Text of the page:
Weekly Wilson - Blog of Author Connie C. Wilson

Welcome to WeeklyWilson.com, where author/film critic Connie (Corcoran) Wilson avoids totally losing her marbles in semi-retirement by writing about film (see the Chicago Film Festival reviews and SXSW), politics and books—-her own books and those of other people. You'll also find her diverging frequently to share humorous (or not-so-humorous) anecdotes and concerns. Try it! You'll like it!

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“Waves” Directed by Trey Edward Shults Premieres in Chicago on Oct. 20th

Taylor Russell and Kelvin Harrison, Jr., stars of “Waves” at the Chicago Premiere. (Photo by Connie Wilson).

Acclaimed Writer/Director Trey Edward Shults brings “Waves” to the screen with a cast that includes both new and seasoned performers, all in top-notch form. The film’s camera work is beautiful, which makes sense when it is Shults, who learned so much working with the legendary Terrence Malick. (Shults gave huge props to his D.P., True Daniels.

The screen goes  black  5 times, as though the film was over, a la the film “At Eternity’s Gate” (Julian Schmabel). The film is beautiful, whether it is the two leads frolicking in a sprinkler or a sunset or a party scene.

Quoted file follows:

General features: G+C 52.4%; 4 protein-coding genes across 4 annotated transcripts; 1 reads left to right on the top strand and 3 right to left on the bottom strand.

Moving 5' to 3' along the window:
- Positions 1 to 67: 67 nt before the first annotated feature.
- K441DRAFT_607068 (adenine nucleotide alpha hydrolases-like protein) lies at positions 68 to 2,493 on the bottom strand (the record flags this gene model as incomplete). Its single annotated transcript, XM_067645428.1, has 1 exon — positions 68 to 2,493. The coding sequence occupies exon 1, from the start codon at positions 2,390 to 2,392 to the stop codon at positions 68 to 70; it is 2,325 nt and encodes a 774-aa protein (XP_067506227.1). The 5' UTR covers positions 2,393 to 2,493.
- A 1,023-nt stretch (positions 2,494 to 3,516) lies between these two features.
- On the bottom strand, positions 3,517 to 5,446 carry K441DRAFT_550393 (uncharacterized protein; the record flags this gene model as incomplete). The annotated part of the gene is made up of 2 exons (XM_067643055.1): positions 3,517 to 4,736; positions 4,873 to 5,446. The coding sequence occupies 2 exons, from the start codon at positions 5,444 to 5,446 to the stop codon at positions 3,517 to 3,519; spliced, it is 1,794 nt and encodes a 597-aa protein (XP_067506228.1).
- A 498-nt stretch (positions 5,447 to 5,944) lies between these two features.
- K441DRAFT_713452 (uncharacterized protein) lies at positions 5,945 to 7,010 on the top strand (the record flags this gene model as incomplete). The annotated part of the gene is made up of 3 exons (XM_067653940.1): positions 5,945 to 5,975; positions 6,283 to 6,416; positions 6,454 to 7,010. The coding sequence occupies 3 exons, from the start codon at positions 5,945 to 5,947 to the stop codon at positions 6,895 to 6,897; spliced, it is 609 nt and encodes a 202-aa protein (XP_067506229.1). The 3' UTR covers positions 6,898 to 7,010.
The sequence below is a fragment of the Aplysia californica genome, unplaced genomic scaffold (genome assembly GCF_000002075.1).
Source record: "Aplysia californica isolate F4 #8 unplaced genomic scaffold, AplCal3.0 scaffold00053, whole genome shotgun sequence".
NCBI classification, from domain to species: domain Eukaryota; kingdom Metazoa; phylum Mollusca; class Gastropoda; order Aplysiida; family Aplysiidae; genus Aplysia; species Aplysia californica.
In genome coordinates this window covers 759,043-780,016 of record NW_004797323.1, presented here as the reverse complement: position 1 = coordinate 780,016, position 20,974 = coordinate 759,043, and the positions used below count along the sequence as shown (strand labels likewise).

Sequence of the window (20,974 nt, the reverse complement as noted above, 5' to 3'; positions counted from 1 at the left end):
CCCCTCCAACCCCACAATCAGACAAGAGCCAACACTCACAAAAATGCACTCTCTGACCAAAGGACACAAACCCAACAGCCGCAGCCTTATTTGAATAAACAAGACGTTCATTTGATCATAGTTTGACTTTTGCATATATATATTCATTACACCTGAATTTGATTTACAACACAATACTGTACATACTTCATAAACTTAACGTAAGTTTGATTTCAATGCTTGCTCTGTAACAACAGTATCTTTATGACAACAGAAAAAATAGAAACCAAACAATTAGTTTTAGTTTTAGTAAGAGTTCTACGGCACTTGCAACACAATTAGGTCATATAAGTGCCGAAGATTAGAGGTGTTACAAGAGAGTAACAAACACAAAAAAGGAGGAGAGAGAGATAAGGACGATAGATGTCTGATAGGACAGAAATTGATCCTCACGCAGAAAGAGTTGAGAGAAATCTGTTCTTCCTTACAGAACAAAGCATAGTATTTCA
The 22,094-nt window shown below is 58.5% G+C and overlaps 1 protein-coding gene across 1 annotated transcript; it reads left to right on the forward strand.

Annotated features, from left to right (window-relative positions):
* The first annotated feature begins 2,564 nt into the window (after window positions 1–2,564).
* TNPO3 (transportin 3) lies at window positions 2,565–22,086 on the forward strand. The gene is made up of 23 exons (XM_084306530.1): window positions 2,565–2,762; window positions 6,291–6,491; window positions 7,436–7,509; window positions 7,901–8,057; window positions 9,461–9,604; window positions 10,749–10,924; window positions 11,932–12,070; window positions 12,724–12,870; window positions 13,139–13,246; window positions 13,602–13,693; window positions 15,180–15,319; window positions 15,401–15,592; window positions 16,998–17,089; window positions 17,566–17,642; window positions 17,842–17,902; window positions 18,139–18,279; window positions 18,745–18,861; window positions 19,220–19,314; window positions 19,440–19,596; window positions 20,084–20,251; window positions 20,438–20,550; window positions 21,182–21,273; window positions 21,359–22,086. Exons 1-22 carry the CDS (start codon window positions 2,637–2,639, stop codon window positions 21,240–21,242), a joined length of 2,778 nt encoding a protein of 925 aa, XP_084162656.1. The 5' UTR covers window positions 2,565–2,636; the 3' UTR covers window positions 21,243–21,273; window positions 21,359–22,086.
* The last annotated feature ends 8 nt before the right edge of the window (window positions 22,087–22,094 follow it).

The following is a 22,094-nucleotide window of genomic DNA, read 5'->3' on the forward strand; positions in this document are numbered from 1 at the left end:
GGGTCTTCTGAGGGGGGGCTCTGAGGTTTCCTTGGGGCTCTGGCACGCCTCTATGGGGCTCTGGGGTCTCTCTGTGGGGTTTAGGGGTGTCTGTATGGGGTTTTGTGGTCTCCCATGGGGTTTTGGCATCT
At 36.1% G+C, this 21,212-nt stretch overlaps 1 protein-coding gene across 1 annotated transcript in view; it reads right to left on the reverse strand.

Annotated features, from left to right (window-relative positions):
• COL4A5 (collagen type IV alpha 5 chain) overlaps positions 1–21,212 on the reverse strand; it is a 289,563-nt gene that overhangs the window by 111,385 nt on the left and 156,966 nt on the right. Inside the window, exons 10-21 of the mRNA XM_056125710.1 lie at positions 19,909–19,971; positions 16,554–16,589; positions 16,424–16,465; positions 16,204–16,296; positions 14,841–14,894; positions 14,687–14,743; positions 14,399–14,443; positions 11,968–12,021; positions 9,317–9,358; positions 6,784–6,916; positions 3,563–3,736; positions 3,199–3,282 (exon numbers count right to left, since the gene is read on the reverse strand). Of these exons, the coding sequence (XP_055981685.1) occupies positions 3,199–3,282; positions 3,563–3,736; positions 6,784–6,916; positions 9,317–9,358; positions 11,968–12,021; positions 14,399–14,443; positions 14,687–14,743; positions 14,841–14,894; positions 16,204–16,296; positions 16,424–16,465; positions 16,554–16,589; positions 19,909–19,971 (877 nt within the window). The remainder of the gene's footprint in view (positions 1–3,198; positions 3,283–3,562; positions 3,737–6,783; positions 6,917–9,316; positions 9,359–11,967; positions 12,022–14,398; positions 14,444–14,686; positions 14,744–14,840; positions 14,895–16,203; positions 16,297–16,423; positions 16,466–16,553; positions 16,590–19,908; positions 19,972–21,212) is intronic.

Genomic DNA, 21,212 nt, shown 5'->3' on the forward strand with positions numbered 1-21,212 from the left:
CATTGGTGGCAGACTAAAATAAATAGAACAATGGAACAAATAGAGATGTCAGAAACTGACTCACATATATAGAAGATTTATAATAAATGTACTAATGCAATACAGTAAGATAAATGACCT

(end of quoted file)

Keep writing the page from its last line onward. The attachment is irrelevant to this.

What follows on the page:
(L to R) Writer/Director Trey Edward Shults, Chicago Cinema Artistic Director Mimi Plauche, Taylor Russell, and Kelvin Harrison, Jr., at the Chicago Premiere of “Waves” on Oct. 20th. (Photo by Connie Wilson).  

“Waves” is really two films in one. You can’t tell what the movie is really about from the trailer. Suffice it to say that w become vitally interested in young athlete Tyler Williams (Kelvin Harrison, Jr.) as he tries to live up to his father’s dreams for him to go to state as a wrestler and to succeed  in life. The romance between Tyler and Alexis (Alexa Demie of “Euphoria”) comprises the first half of the film. As the song used put it, “What a difference a day makes.” The Wiliams family (Father Ron, Step-mother Catharine, sister Emily and Tyler) will never be the same following the Tyler/Alexis storyline. A line of dialogue: “All we have is now.” (Clifton Collins, Jr., is wasted in a very small role as Alexis’ father). The cast includes Sterling K. Brown (“This Is Us”) as the demanding father and Oscar-nominee Lucas Hedges as Luke, the boyfriend of Emily. (Fellow director Harmony Korine of “The Beach Bum” is listed in the credits are Mr. Stanley. His films are image-heavy and story-light and he listed painting and art as major parts of his career.)